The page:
As shown in FIG. 19, utilizing the four clock technique of FIG. 18, switches controlled by S_{3} open slightly before switches controlled by S_{1} and switches controlled by S_{4} open slightly before switches controlled by S_{2}. When switches controlled by S_{3} open, charge is injected onto capacitors C_{1} A and C_{1} B. Since switches controlled by S_{3} previously connected one plate of C_{1} A and one plate of C_{1} B to a reference point, the charge that is injected due to switches controlled by S_{1} opening is not input signal dependent. When switches controlled by S_{1} open, capacitors C_{1} A and C_{1} B already have one plate floating. Thus, the action of switches controlled by S_{1} cannot inject charge onto C_{1} A or C_{1} B. Likewise, since before opening, switches controlled by S_{4} were previously connected to a virtual ground node, no input signal dependent charge is injected onto capacitors C_{1} A, C_{1} B, C_{3} A, or C_{3} B. When switches controlled by S_{2} open, capacitors C_{1} A and C_{1} B already have one plate floating. Thus, the action of opening switches controlled by S_{2} cannot inject charge onto capacitors C_{1} A and C_{1} B.
FIG. 20 graphically illustrates the plot of simulated signal to noise plus distortion ratio levels (SNDR) for K_{1} =4, K_{2} =8, K_{3} =4, and K_{4} =8 with an oversampling ratio of 64. Zero dB is defined as a fullscale input voltage which is onehalf the D/A converter reference voltage, which for a differential implementation of FIGS. 16 and 17 would be the voltage defined by DPOSDNEG.
In another embodiment, the invention disclosed herein may be used as a digital noise shaper for a D/A converter implementation. In that case, the two secondorder sigmadelta modulators which are connected together in FIG. 10 would be implemented as digital circuitry comprised of appropriate adders, subtractors, accumulators, multipliers, and quantizers. The postquantizer circuitry shown in FIG. 11 would be modified as shown in FIG. 21. Digital signal y_{6} (z) would be converted to an analog signal by D/A converter 32. Likewise, digital signal y_{5} (z) would be converted to an analog signal by D/A converter 34. The resultant signals, y_{6} a(z) and y_{5} a(z), respectively would then be summed together by an analog summing node 72. There are numerous methods by which two analog signals may be summed together which are well known by those skilled in the art. Likewise, there are numerous methods which are known by those skilled in the art by which a digital signal may be converted to an analog signal. Any such method would be appropriate for D/A converters 32 and 34 in FIG. 21.
If the quantizer Q_{1} in the secondorder sigmadelta modulator 11 shown in FIG. 10 quantizes only the sign of the signal input to it, signal y_{1} (z), and thus signal y_{6} (z), of FIG. 21 would be represented by a 1bit digital signal. A D/A converter which converts a 1bit digital signal to an analog signal would result in an analog signal with only two output voltage, or current levels, possible. Such a D/A converter would be inherently linear and thus would contribute no distortion terms to the final analog signal, y_{out} (2). If the quantizer Q_{2} in the secondorder sigmadelta modulator 13 shown in FIG. 10 likewise quantizes only the sign of the signal input to it, then signal y_{2} (z) would also be represented by a 1bit digital signal. After being processed according to the aforementioned equations as illustrated in the block diagram shown in FIG. 21, it is clear that signal y_{5} (z) would be represented by a plurality of bits for any value of C greater than one. Thus, the D/A converter 34 would convert a signal represented by a plurality of bits to an analog signal would have a plurality of possible output voltages, or currents, which correspond to any possible code represented by y_{5} (z).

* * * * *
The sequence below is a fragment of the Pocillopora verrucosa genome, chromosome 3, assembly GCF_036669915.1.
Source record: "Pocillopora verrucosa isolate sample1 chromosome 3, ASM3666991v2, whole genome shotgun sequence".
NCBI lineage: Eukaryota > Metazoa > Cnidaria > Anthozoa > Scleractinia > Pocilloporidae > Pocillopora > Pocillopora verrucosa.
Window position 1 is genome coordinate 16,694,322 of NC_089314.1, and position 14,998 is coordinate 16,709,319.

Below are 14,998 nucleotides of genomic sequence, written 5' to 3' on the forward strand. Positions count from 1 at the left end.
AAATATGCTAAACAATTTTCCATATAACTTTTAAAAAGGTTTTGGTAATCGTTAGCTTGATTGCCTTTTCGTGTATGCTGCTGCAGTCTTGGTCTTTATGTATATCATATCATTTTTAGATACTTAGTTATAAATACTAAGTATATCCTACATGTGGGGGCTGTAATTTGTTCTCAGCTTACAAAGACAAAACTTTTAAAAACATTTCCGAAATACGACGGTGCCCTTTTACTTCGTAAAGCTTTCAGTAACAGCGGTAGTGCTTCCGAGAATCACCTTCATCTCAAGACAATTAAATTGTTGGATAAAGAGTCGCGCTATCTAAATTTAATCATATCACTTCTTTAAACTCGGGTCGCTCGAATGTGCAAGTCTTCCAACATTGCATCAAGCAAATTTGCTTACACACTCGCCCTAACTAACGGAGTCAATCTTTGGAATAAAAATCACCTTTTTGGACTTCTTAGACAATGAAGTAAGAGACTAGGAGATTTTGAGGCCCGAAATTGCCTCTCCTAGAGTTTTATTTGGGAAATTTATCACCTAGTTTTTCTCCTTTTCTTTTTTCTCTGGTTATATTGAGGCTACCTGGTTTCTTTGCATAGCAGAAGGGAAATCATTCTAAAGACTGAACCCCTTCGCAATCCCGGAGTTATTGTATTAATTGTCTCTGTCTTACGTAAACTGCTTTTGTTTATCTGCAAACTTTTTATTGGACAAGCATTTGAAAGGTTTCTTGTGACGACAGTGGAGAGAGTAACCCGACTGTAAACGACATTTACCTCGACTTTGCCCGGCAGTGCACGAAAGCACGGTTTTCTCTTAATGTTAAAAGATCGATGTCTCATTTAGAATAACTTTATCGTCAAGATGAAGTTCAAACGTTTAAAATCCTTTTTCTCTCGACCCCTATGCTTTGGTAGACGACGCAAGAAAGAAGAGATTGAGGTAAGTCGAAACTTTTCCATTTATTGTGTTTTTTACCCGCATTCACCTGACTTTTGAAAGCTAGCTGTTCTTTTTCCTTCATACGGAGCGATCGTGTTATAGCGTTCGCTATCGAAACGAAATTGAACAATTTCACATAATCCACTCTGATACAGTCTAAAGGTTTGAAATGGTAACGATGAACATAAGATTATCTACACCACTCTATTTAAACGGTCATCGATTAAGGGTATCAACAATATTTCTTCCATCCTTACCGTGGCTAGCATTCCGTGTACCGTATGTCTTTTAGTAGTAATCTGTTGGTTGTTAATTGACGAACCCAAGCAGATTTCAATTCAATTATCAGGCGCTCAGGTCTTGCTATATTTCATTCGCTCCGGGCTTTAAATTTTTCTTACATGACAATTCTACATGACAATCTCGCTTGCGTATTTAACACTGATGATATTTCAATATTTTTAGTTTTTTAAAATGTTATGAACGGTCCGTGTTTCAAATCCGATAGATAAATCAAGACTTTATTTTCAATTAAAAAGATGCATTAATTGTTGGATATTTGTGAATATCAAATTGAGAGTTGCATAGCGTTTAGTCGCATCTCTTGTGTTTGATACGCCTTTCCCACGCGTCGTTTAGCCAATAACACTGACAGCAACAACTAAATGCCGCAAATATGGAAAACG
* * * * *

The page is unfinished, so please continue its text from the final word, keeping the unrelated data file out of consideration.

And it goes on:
As stated previously herein, signal y_{5} (z) can be represented by the following equation:
y.sub.5 (z)=z.sup.1 (1z.sup.1).sup.2 E.sub.1 (z)+C(1z.sup.1).sup.4 E.sub.2 (z)
As shown in the above equation, y_{5} (z) contains no terms which represent the input signal, x(z). Thus, the D/A converter 34 in FIG. 21 will add no terms which would cause harmonic distortion in the final output signal y_{out} if there are any nonidealities in the D/A converter 34. If D/A converter 34 is nonideal, signal y_{5} a(z) may be represented by the following equation:
y.sub.5 a(z)=R[z.sup.1 (1z.sup.1).sup.2 E.sub.1 (z)+C(1z.sup.1).sup.4 E.sub.2 (z)]
In the above equation, R is a term which represents any nonidealities, or nonlinearities, in D/A converter 34 in FIG. 21. If D/A converter 32 in FIG. 21 is ideal, then the following equation would represent y_{6} a(z):
y.sub.6 a(z)=z.sup.2 x(z)+z.sup.1 E.sub.1 (z)(1z.sup.1).sup.2
The final output signal, y_{out} (z) would then be the sum of y_{5} a(z) and y_{6} a(z) and would be represented by the following equation:
y.sub.out (z)=z.sup.2 x(z)+E.sub.1 (z)z.sup.1 (1z.sup.1).sup.2 (1R)+RCE.sub.2 (z)(1z.sup.1).sup.4
It can be seen by the above equation that if D/A converter 34 of FIG. 21 is not perfect, then the quantization noise of the first, secondorder sigmadelta modulator would not be perfectly canceled and thus, some quantization noise E_{1} (z) would be present in the final output, y_{out} (z). Also, the quantization noise E_{2} (z) would be modified slightly. Thus, it can be seen that while additional noise may be introduced due to nonidealities, additional harmonic distortion will not be produced.
The foregoing disclosure and description of the invention are illustrative and explanatory of the preferred embodiments, and changes in the individual components, elements or connections may be made without departing from the spirit of the invention and the scope of the following claims.
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DE1995620048 DE69520048D1 (en)  19941209  19951102  Sigma delta modulator with reduced delay from input to output 
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Also Published As
Publication number  Publication date  Type 

WO1996018242A1 (en)  19960613  application 
EP0796525B1 (en)  20010131  grant 
DE69520048T2 (en)  20010523  grant 
DE69520048D1 (en)  20010308  grant 
JP3452200B2 (en)  20030929  grant 
JPH10510405A (en)  19981006  application 
EP0796525A1 (en)  19970924  application